For most Grovers, securing gainful employment after graduation is a key concern. Professional degree programs, like accounting, education, and nursing, provide tickets to first jobs and advancement. STEM disciplines offer early entrée to senior jobs in industry, health care, and other in-demand fields. The barista with a B.A. struggling to pay off loans is a hard stereotype to break, even as statistics tell us that liberal arts majors do well across all industries and are uniquely able to adapt to disruptive economic and cultural forces.
While the economic value of a liberal arts education can be hard to pin down, the value of these areas of study to human flourishing are immeasurable. That’s a key reason why, more than 50 years ago, Grove City College began developing what is now known as the Humanities Core, a series of courses covering civilization, history, philosophy, literature, and the arts through the lens of scripture that provide students an understanding of the world and their place in it.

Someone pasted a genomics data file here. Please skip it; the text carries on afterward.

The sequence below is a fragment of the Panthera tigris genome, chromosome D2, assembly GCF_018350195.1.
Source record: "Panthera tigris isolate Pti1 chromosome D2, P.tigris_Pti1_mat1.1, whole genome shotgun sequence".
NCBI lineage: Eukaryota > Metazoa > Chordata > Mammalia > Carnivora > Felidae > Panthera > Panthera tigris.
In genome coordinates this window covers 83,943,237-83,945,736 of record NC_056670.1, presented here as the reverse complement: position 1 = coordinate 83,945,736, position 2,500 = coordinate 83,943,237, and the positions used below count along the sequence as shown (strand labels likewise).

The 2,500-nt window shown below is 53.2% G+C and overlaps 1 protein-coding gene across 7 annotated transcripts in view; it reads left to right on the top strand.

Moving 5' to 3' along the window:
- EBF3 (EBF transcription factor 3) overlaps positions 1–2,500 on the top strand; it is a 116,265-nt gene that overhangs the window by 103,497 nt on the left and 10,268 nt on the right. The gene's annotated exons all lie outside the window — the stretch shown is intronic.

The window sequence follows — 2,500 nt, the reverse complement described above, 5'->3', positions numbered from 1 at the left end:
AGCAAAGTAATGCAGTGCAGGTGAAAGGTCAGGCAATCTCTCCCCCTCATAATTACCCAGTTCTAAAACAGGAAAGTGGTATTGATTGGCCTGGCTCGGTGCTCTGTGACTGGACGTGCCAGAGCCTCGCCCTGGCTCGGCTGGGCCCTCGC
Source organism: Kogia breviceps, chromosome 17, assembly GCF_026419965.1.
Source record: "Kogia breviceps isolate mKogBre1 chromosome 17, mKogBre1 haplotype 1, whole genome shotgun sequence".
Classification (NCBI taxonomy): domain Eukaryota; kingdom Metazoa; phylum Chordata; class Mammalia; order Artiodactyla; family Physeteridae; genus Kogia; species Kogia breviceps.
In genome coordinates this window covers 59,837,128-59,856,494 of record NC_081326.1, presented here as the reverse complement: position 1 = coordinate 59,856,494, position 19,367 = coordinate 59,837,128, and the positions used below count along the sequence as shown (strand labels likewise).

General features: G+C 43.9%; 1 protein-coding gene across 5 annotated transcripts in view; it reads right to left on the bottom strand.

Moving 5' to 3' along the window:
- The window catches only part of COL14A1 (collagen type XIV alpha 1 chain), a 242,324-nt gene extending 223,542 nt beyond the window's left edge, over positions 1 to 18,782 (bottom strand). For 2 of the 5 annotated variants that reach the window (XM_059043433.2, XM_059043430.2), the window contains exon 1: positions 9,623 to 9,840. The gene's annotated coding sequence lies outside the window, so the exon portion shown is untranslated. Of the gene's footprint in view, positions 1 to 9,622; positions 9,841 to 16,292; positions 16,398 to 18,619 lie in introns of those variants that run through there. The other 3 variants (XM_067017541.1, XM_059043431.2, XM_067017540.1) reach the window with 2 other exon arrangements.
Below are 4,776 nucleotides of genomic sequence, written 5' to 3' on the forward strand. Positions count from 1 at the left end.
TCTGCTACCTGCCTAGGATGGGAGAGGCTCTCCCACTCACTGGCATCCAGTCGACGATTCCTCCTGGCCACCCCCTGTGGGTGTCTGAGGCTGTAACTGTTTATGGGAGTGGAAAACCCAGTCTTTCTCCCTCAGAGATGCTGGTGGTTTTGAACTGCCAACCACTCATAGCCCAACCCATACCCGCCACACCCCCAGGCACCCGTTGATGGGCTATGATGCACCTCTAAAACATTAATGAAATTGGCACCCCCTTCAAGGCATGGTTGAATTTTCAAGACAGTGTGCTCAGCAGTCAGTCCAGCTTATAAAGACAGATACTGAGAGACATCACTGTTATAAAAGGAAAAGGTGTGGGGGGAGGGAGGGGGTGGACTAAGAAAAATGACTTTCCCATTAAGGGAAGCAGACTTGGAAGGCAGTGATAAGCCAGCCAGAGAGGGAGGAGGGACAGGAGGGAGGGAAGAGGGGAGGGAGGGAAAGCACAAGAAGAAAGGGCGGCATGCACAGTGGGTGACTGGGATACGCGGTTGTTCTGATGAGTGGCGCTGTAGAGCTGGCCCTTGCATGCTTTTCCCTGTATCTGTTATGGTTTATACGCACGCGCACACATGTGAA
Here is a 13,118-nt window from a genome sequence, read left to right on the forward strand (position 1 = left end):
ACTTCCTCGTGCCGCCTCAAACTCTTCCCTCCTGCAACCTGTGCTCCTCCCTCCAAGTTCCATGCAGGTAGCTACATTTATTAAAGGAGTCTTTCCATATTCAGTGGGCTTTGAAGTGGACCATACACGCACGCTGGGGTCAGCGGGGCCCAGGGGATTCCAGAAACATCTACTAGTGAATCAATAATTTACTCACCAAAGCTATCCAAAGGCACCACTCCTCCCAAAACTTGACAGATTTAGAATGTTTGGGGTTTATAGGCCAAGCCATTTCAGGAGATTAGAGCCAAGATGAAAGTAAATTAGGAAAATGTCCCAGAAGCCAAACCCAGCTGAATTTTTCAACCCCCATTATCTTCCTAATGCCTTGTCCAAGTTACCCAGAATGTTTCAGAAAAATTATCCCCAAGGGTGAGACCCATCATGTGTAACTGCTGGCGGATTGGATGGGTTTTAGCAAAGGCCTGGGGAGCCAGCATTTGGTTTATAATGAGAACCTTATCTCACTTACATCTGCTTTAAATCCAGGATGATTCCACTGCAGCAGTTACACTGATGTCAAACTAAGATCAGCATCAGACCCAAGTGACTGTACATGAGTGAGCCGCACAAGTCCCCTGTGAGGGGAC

The idea was in some ways a product of its times and, in other ways, ahead of its time. It was a response to trends in higher education away from the Western canon and eternal truths and toward subjective, critical relativism and a recognition that, as society and culture followed the academy, the College had a duty to intentionally cultivate in its students an appreciation of civilization’s great ideas, events, art, and culture within a Christian worldview.
As they have developed over the years, the HUMA classes provide a rigorous introduction to the liberating arts that cultivates empathy, sharpens critical thinking, writing, and communication skills, and grants students an enriched perspective on the good life and a deeper desire to know God.